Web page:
By Lisa Woodall
Have you ever listened to the words, “It ain’t what you do, it’s the way that you do it” by Bananarama and Fun Boy Three. it’s a simple tune. But it got me thinking. It suggests that “the way that you do it” is what “gets results.”
And maybe it’s not what you do today. It’s what you want to do tomorrow that will get results.
With the pace of change in the tech landscape, the ability to do things differently has never been as much of a possibility as it is today (and getting increasingly so as we progress into every new day).
Too often, we all constrain our thinking to what we do today.
Enterprise Architects can spend too long pulling together “as is” landscapes, cataloguing every aspect of it to the nth degree.
Business Analysts can spend too long documenting today’s processes and asking too many questions on what people do today.
And operational teams can review new platforms and assess how much it enables them to do what they do today.
Those that will make the most of the new possibilities that technology will enable surely come at the challenge in a very different way.
They spend their time “imagining a world where …” – describing how that future state would work, describing the technology that that future state would need, and contemplating a world where AI and ML means many of the process steps of the past are irrelevant.
Think about it. If you asked someone how they took photos and looked to improve it back in the day, you would have been hung up on, “What type of film you’d load, how many shots you would need, setting up the perfect shot, sending the film away to get processed and getting the photos back in the post. Maybe that’s where Kodak was spending its time back in the day.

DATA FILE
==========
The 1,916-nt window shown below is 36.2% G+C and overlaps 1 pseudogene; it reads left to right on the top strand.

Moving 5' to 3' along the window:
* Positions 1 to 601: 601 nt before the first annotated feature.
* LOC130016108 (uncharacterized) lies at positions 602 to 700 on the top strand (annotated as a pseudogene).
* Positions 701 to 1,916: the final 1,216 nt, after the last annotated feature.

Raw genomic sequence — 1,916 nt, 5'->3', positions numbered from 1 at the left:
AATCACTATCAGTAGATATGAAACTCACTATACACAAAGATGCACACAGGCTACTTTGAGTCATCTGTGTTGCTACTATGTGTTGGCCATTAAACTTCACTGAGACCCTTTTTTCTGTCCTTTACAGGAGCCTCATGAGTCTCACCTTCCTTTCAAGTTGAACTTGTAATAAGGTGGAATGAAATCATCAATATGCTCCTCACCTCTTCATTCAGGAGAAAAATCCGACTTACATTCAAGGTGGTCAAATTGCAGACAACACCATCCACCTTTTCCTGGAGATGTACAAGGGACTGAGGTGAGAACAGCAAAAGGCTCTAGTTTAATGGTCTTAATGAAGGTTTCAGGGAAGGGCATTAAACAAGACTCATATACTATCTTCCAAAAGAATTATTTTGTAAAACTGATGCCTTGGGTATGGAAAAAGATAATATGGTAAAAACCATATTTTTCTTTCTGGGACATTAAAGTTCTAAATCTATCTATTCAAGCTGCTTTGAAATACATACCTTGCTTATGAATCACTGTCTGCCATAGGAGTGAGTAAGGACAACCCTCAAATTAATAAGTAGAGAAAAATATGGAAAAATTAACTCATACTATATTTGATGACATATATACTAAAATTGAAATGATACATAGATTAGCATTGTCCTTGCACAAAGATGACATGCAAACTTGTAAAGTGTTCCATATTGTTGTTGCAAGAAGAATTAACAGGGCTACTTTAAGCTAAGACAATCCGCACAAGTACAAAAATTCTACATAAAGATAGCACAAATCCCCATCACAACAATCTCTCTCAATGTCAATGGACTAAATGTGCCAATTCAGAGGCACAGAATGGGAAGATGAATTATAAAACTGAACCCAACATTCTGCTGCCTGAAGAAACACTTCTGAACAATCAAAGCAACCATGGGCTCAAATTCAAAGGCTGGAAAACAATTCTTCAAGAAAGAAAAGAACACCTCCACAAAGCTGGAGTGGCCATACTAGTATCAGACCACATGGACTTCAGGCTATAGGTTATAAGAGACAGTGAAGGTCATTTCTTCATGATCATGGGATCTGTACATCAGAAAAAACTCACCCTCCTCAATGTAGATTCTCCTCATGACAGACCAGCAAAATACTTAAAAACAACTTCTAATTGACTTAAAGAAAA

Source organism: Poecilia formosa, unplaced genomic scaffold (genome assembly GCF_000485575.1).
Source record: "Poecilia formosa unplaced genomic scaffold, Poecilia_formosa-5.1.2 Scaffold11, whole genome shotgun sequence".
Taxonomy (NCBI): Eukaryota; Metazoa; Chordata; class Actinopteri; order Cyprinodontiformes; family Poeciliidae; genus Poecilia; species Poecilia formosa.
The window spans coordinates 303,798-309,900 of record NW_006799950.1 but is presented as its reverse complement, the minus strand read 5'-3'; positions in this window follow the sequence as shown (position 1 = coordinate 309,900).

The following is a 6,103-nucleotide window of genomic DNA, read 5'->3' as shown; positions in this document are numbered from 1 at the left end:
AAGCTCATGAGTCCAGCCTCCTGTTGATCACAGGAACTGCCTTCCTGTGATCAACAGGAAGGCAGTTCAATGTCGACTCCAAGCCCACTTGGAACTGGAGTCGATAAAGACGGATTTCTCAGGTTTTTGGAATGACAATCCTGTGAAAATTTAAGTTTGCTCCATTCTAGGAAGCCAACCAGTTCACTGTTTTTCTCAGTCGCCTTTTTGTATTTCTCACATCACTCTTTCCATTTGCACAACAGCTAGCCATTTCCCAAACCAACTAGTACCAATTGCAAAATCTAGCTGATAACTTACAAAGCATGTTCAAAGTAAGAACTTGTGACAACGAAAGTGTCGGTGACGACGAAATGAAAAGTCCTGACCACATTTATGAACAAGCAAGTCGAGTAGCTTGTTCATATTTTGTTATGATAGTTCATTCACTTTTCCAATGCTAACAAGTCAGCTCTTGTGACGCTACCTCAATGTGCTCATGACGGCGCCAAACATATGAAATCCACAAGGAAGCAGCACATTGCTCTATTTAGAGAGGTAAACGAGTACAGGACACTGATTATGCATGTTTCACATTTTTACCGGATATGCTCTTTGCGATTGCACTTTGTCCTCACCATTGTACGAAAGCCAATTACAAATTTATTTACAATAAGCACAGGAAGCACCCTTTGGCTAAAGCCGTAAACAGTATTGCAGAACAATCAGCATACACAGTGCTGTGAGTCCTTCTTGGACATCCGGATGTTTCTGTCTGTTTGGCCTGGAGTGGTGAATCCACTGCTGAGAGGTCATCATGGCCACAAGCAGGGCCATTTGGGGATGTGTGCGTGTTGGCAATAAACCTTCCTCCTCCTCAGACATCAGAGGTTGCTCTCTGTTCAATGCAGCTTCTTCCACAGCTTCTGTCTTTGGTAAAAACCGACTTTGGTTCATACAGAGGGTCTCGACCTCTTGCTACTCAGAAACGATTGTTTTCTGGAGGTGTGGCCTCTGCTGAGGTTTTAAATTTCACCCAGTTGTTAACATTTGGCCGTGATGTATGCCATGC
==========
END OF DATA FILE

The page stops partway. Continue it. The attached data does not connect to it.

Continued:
If you faced the same challenge from reimagining the whole photo experience, you may end up with the digital version. Just look at the iPhone, where film and processing time has been eliminated and you have endless chances to get the photo right.
We all know which approach led to a game changer in the world of photography and how a major brand disappeared as a result of the new way of reimagining the world.
So let’s not spend too much time on the as is. Let’s not spend too much time on how we do the process today – the processes that were invented to deal with the tech we had back then. Let’s not resist new ways of getting things done just because they are not the same as the old ways.
Let’s start with the “to be” based on a game changing outcome mindset. Let’s really consider how the technology we all have can significantly change how we think about things and get things done, and let’s only consider the “as is” as we help people migrate, transition, adopt the new ways of working.
Let’s help people be champions. Let’s help people reframe their thinking. Let’s help people improve their lives and those of others by focusing on what can be achieved rather than what can’t. It’s that “to be” mindset rather than that “as Is” mindset.
Have you changed the way you work? Are you spending too much time on the “as is?” Or are you in the “to be” with an eye on the “as Is” to help people on their way?
As the song goes, “it’s the way that you do it, and that’s what gets results.”